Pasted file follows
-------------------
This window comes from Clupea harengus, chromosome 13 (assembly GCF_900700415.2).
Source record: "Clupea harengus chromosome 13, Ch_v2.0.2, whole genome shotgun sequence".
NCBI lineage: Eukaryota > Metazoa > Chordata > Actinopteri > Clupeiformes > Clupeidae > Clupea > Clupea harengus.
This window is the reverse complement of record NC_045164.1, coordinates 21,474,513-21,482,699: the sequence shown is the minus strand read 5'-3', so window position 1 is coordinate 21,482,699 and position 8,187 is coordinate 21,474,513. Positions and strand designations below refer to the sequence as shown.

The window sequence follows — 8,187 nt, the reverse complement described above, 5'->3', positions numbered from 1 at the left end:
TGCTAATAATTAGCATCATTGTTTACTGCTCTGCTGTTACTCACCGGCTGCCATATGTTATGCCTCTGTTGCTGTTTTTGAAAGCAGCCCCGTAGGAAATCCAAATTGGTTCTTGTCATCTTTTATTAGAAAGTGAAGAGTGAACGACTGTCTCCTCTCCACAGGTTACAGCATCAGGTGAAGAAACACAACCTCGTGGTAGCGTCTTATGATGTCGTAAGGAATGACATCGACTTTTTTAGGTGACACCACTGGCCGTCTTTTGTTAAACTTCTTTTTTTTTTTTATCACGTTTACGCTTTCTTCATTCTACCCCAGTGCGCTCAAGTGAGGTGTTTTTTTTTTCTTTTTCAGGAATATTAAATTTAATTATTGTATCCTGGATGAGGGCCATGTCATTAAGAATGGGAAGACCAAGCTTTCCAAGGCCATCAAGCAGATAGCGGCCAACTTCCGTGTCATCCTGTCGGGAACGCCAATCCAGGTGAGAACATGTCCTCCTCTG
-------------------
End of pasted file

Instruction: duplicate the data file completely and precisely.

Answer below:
This window comes from Clupea harengus, chromosome 13 (assembly GCF_900700415.2).
Source record: "Clupea harengus chromosome 13, Ch_v2.0.2, whole genome shotgun sequence".
NCBI lineage: Eukaryota > Metazoa > Chordata > Actinopteri > Clupeiformes > Clupeidae > Clupea > Clupea harengus.
This window is the reverse complement of record NC_045164.1, coordinates 21,474,513-21,482,699: the sequence shown is the minus strand read 5'-3', so window position 1 is coordinate 21,482,699 and position 8,187 is coordinate 21,474,513. Positions and strand designations below refer to the sequence as shown.

The window sequence follows — 8,187 nt, the reverse complement described above, 5'->3', positions numbered from 1 at the left end:
TGCTAATAATTAGCATCATTGTTTACTGCTCTGCTGTTACTCACCGGCTGCCATATGTTATGCCTCTGTTGCTGTTTTTGAAAGCAGCCCCGTAGGAAATCCAAATTGGTTCTTGTCATCTTTTATTAGAAAGTGAAGAGTGAACGACTGTCTCCTCTCCACAGGTTACAGCATCAGGTGAAGAAACACAACCTCGTGGTAGCGTCTTATGATGTCGTAAGGAATGACATCGACTTTTTTAGGTGACACCACTGGCCGTCTTTTGTTAAACTTCTTTTTTTTTTTTATCACGTTTACGCTTTCTTCATTCTACCCCAGTGCGCTCAAGTGAGGTGTTTTTTTTTTCTTTTTCAGGAATATTAAATTTAATTATTGTATCCTGGATGAGGGCCATGTCATTAAGAATGGGAAGACCAAGCTTTCCAAGGCCATCAAGCAGATAGCGGCCAACTTCCGTGTCATCCTGTCGGGAACGCCAATCCAGGTGAGAACATGTCCTCCTCTG